LeAnne Martin
AuthorSpeaker
Christians in the Arts

Monday, April 09, 2007

Alice Bass: Imagination a Rich Gift

Alice Bass is a writer, creative consultant and award-winning actress living in Orlando, Florida. Called “The Great and Good Philosopher of Arts and Faith” by Act One’s Barbara Nicolosi, Bass works with artists to coach their creativity and business professionals to develop their brand. A graduate of Rollins College and a member of Actor’s Equity she has performed in professional theaters across the U.S. Her scripts can be found at Dramaministry.com and you can visit her blog for essays on creativity and culture at http://www.thefairfax.blogspot.com.

I’m talking with Alice today about her book,
The Creative Life: A Workbook for Unearthing the Christian Imagination.


LeAnne: I like the subtitle of your book. Why does the Christian imagination need unearthing? How did it get buried in the first place?

Alice:
I’m so glad you like the subtitle! Cindy, my editor and I worked very hard to discover it. On a practical level I wanted readers to know it was a Bible study, but also a creativity workbook. My editor and I were tossing around ideas and she asked me, “What do you want people to take away from The Creative Life?”

And I just exploded with all the passion I had for this mission God has given me: “I want people to dig into the Bible, discover what God says about creativity, and unearth their own imaginations in the process.”

Well, Cindy got so excited she practically hung up on me, “I’ll be right back,” and click. A half hour later she called me with what she’d crafted from my thoughts, A Workbook for Unearthing the Christian Imagination.

So, it was a very personal, individual idea, something that I needed in my life and for my creativity. Each person (artist, Christian, man or woman) has an imagination that is buried, initially under the Fall. Then our experience teaches us to hide or ignore or compromise our creativity. So freeing our imagination is essential for each of us. Whether you are an artist or not, you have an imagination and it should be such a rich gift to you in your daily life.

As a Christian, your imagination should be a place of blessing. Not only is it a gift from the Creator in His image but Christ, through whom all things are made and in whom all things hold together, Christ has redeemed your imagination. Your creativity can be a place of communion with Him! The thing to do is to experience His Lordship in and through that gift.

LM: Why did you write this book?

AB:
When I wrote it, there was almost nothing available on the subject of ‘What does God say about creativity?’ There were several great books for artists, among them Art and the Bible by Francis Schaeffer and Walking on Water by Madeleine L’Engle. I felt a need for this distinction between creativity and art because of my experience both in the theater and in ministry. In my life as a professional artist other actors would come to me and say, “I wish I could believe but then I’d have to give up my creativity.” Then at church people would stop me and say, “Oh, I wish I was creative like you.”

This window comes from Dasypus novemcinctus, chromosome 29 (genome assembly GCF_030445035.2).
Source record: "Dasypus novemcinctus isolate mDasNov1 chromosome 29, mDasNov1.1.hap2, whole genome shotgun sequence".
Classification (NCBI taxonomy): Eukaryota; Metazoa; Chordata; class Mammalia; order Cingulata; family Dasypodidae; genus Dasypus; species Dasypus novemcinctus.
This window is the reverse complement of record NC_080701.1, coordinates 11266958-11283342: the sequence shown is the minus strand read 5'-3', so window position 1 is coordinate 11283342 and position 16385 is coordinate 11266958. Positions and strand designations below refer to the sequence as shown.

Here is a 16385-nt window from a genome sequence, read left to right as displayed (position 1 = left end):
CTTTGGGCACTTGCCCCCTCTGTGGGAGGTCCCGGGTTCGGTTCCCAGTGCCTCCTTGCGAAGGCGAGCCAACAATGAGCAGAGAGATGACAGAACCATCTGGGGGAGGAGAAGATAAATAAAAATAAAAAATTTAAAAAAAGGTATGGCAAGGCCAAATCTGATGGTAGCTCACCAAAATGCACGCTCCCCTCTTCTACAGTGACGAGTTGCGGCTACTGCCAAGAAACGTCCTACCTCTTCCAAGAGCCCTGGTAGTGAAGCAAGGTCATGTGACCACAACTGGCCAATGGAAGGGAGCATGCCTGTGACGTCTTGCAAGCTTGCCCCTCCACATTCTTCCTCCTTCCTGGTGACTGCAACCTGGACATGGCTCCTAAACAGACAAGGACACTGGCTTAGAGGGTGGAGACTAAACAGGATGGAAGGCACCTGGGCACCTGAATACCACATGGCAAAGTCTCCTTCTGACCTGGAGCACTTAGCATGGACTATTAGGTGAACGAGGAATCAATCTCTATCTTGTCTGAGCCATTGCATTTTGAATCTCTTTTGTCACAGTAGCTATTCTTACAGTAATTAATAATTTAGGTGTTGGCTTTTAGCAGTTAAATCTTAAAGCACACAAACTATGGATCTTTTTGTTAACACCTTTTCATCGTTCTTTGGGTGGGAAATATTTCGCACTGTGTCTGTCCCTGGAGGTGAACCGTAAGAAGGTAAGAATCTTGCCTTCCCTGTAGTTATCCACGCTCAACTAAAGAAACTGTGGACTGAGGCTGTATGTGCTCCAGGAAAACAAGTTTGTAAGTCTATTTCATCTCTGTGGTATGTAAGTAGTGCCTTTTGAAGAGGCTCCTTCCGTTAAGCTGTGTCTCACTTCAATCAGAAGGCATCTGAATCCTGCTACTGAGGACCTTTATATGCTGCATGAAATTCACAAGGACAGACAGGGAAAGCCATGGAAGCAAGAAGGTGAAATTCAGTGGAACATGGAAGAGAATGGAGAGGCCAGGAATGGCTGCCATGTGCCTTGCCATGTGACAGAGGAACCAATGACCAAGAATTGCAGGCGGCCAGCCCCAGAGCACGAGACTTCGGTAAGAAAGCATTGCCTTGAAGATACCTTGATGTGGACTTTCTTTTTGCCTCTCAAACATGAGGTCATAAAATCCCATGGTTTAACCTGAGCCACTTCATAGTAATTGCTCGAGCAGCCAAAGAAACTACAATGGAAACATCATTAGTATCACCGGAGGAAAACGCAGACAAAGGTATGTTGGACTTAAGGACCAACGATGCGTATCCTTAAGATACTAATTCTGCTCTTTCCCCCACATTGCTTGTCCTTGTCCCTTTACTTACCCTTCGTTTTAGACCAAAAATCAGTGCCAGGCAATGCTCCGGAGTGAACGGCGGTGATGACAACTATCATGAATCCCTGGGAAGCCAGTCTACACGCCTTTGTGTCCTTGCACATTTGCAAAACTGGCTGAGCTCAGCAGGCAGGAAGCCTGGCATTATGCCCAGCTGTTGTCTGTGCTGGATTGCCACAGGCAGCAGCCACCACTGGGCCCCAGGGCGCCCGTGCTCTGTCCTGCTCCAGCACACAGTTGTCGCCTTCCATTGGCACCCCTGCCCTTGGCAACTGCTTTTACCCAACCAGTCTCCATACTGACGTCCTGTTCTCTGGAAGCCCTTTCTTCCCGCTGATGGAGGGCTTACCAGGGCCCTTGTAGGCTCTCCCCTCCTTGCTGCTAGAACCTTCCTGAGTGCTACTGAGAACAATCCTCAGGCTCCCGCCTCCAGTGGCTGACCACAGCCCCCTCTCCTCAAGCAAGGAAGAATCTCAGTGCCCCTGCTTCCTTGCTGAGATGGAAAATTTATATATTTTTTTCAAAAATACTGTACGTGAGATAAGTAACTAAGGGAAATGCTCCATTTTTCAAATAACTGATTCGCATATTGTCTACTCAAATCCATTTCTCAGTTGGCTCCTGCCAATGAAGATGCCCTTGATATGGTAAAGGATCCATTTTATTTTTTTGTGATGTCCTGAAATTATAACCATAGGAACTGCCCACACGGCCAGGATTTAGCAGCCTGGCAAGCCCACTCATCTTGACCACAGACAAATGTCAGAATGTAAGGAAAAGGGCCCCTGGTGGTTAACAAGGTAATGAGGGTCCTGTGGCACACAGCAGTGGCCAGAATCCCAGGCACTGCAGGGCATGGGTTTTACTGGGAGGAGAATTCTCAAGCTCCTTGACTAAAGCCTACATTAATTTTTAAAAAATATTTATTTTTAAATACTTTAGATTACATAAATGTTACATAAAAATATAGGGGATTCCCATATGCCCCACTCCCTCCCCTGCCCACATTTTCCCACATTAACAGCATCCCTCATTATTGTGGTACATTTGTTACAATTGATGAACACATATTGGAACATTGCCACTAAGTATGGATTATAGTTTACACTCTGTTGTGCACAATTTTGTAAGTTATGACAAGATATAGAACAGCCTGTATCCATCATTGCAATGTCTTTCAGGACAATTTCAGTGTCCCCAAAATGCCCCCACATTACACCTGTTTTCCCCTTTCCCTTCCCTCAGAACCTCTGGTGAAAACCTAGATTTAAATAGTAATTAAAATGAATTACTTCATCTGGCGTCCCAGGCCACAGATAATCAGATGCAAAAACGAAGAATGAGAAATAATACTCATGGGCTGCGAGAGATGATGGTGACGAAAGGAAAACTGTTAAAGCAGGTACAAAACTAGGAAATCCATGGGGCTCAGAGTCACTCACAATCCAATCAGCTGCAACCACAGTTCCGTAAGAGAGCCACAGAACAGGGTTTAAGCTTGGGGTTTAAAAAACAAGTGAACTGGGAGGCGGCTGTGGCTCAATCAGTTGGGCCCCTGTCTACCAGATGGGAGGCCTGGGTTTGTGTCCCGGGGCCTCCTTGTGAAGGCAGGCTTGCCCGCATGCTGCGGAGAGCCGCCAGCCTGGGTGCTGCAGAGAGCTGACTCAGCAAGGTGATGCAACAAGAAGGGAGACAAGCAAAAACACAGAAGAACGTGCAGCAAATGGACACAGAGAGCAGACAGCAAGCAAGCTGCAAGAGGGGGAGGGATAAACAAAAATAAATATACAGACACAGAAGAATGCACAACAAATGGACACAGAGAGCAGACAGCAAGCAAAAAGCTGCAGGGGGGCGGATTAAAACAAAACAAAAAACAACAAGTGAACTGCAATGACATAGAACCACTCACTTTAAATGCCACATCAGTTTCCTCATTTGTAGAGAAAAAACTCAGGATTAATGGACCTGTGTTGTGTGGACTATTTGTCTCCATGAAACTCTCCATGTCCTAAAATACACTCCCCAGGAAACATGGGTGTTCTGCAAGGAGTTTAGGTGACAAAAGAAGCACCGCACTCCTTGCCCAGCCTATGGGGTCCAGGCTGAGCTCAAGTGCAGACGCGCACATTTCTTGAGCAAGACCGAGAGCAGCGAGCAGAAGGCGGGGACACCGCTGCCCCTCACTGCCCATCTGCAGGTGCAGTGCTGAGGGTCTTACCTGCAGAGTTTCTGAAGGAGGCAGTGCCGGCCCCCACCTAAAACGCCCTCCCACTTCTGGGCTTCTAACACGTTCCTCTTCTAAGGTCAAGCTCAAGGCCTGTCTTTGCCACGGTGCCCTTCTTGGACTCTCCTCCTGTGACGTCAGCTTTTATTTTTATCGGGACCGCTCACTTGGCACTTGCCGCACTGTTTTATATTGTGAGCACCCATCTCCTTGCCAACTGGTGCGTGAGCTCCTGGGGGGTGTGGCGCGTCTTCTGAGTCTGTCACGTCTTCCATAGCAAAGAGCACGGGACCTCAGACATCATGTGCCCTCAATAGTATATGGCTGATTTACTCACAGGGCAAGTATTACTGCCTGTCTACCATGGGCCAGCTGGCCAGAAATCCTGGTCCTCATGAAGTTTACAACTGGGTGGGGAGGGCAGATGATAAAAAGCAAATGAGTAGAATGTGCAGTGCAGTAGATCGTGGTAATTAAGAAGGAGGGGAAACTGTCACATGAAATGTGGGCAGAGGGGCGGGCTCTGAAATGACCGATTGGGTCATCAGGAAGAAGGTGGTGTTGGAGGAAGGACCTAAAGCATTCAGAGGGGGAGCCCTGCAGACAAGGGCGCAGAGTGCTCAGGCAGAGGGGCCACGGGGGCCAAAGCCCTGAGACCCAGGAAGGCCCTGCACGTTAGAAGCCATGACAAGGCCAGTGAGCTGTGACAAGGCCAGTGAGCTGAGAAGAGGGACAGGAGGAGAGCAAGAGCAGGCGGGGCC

Neither perspective made sense to me. It seemed to me that if God is the Creator, he loves artists and longs to endow them with even more creativity. And for the Christian, I really believed that when Christ, the Word of God, was invited into a heart...well, creativity would definitely be one of the results! I also thought that if God was the Creator then everyone, artist or not, was creative. So I set about finding this out for myself by going through God’s Word. The more I discovered, the more I wanted someone to write a book that would be a tool for the believer-artist that would encourage them in their faith and work, giving them reasons why they believe. And I wanted a tool for the Christian to see that they are creative whether they are artists, homemakers, realtors, or missionaries.

LM: Why do Christians fear creativity in themselves?

AB:
I think everyone has fears about creativity because it comes from such a vulnerable place in us. Even if you’re just keeping your creativity to yourself, there is a level of fear because a creative idea can lead you down a new path. So creativity is risky for the one offering the idea and scary if you are on the receiving end too. Have you ever sat in a movie theater and thought, “I have no idea where this is going?” That kind of creativity as the audience member has an exhilaration and a tension to it.

For the Christian our relationship to our creativity is very tender. We are renewing our minds and desiring to do as it says in Galatians—think on things that are lovely and pure and beautiful. I think that having our creativity redeemed means that Christ will get in there and root out all the dark stuff from our imaginations. I’ve found that redeeming work is often done by God after I’ve said something terrible or done something hurtful. So it is with my ideas—they might be messy in their raw state and bringing them under God’s authority will separate the wheat from the chaff and that can be quite a delicate operation.

More from Alice Bass about creativity on Thursday.

1 comment:

Dave Von Bieker said...

Great piece - I look forward to reading the rest of it and I often read your post via "feedblitz".

Just wanted to let you know the link to Alice's blog is broken. The link shown is right, but when you click it, the "e" in "thefairfax" is missing.

Thanks for all you do LeAnne!

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